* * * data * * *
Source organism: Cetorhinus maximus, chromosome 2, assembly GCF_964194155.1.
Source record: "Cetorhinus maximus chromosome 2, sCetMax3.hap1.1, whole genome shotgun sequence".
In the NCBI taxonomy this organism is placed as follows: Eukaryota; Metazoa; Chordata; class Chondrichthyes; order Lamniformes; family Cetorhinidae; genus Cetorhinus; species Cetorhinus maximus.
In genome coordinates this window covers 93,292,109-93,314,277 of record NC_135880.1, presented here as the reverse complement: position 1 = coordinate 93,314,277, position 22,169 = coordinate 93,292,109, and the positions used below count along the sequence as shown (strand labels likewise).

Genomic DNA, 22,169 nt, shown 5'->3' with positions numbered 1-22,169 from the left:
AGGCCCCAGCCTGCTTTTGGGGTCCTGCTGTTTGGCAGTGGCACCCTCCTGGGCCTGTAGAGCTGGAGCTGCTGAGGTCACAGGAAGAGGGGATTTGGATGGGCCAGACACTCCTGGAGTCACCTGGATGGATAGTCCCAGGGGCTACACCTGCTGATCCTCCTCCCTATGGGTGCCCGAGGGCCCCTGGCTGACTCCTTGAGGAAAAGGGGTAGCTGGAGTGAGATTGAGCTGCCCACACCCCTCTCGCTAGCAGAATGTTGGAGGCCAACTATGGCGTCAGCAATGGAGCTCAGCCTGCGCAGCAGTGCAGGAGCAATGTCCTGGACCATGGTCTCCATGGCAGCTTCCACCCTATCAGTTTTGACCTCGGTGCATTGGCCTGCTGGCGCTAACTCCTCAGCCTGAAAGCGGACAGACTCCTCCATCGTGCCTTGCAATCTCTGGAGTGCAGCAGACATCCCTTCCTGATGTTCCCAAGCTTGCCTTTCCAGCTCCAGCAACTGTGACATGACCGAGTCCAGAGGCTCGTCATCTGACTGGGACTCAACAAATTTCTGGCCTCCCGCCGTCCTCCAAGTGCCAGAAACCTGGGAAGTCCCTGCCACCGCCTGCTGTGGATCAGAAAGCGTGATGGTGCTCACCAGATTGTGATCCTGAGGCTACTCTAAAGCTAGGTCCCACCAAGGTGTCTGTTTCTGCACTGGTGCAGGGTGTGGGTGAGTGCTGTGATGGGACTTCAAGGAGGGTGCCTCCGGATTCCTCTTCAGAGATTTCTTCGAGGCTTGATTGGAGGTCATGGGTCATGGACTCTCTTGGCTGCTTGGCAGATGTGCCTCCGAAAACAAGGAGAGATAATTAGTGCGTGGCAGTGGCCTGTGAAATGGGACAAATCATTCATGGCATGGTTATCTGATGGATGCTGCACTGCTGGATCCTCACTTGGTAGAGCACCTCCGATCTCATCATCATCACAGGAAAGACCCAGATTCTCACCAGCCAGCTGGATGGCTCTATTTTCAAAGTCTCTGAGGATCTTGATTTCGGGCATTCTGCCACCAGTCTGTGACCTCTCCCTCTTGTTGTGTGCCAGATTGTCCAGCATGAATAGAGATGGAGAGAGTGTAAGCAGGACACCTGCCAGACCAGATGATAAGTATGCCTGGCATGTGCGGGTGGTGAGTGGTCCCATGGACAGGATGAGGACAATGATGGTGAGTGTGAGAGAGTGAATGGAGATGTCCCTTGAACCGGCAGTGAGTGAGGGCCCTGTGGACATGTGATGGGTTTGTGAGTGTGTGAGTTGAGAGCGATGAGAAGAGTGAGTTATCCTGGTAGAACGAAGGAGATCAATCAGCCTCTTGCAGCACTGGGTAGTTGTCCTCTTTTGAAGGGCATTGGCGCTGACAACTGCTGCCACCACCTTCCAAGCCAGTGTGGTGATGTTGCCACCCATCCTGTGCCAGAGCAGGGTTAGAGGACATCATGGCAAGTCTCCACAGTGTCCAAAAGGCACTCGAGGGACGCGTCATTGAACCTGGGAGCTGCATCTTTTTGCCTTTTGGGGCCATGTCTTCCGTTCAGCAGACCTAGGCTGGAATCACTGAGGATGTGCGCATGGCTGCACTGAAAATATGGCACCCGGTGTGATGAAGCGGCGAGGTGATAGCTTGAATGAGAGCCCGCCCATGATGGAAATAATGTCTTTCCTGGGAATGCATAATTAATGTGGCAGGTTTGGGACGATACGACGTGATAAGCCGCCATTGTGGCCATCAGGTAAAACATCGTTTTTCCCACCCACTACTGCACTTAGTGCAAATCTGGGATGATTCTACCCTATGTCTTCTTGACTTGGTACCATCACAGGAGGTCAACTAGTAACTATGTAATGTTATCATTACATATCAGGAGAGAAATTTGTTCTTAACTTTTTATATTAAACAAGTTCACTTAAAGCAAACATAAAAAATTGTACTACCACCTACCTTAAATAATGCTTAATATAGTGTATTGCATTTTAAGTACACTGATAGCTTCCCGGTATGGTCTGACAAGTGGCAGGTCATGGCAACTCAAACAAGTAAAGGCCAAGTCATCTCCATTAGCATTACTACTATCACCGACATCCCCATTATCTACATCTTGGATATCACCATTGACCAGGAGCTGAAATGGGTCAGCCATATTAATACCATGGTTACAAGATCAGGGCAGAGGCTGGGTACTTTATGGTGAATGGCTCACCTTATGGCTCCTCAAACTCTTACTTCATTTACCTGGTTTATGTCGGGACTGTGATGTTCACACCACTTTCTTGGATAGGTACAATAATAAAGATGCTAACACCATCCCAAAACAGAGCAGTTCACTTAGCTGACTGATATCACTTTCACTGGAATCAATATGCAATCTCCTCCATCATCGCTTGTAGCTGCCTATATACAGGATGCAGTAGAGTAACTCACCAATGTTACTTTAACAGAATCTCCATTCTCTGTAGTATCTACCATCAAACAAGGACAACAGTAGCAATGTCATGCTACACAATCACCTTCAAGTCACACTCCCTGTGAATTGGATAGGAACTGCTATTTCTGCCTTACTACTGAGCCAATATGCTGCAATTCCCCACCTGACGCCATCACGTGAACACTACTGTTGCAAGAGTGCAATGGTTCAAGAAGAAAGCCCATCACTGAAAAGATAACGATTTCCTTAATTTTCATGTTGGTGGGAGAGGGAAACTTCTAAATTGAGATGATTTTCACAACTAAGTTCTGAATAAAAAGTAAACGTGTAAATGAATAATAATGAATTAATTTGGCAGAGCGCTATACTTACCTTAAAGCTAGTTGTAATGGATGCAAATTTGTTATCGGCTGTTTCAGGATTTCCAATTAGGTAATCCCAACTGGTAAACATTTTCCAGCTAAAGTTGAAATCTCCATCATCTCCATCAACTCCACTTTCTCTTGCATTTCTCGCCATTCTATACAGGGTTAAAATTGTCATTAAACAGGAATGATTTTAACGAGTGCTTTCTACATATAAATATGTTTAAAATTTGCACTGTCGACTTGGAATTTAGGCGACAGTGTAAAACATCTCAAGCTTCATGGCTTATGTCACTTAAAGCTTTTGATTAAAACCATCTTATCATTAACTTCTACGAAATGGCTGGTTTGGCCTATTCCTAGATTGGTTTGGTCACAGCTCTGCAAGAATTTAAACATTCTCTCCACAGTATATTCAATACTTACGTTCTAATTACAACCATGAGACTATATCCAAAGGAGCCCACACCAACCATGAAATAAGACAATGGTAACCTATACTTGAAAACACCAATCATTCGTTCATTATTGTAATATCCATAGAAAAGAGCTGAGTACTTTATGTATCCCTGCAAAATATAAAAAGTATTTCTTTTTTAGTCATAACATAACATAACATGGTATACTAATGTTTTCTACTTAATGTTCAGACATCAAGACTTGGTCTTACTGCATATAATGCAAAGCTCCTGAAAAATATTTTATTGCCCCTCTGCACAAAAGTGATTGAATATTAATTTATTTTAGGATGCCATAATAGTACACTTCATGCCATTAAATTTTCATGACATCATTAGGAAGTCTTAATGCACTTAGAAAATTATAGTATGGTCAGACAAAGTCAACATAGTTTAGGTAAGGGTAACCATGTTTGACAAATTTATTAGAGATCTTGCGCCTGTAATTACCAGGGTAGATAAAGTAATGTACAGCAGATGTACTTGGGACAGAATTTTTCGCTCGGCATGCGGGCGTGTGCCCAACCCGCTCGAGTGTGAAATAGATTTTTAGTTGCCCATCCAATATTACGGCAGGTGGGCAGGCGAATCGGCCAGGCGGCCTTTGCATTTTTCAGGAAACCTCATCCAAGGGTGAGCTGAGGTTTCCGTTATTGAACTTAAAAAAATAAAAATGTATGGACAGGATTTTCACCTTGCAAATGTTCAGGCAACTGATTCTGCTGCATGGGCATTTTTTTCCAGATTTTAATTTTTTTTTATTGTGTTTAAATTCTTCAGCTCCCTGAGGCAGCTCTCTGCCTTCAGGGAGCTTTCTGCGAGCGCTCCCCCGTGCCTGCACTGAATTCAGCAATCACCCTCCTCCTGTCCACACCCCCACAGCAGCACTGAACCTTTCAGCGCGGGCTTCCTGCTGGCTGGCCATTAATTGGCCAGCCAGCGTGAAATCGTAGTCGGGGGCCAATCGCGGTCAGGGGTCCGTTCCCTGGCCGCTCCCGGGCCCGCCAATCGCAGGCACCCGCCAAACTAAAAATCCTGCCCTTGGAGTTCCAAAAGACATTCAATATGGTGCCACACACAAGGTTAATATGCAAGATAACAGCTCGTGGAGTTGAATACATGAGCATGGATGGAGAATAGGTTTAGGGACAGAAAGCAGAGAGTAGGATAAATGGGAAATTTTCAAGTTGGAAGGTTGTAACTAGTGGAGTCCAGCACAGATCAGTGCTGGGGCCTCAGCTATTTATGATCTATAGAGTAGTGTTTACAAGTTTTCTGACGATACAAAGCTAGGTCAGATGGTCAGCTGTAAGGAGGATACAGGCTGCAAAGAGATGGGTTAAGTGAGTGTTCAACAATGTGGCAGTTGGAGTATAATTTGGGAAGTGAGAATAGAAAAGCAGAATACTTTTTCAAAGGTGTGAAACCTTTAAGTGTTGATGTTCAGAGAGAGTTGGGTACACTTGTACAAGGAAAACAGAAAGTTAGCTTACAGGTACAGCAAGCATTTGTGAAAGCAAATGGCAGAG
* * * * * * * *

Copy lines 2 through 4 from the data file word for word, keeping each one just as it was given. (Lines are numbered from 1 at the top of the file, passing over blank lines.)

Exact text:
Source record: "Cetorhinus maximus chromosome 2, sCetMax3.hap1.1, whole genome shotgun sequence".
In the NCBI taxonomy this organism is placed as follows: Eukaryota; Metazoa; Chordata; class Chondrichthyes; order Lamniformes; family Cetorhinidae; genus Cetorhinus; species Cetorhinus maximus.
In genome coordinates this window covers 93,292,109-93,314,277 of record NC_135880.1, presented here as the reverse complement: position 1 = coordinate 93,314,277, position 22,169 = coordinate 93,292,109, and the positions used below count along the sequence as shown (strand labels likewise).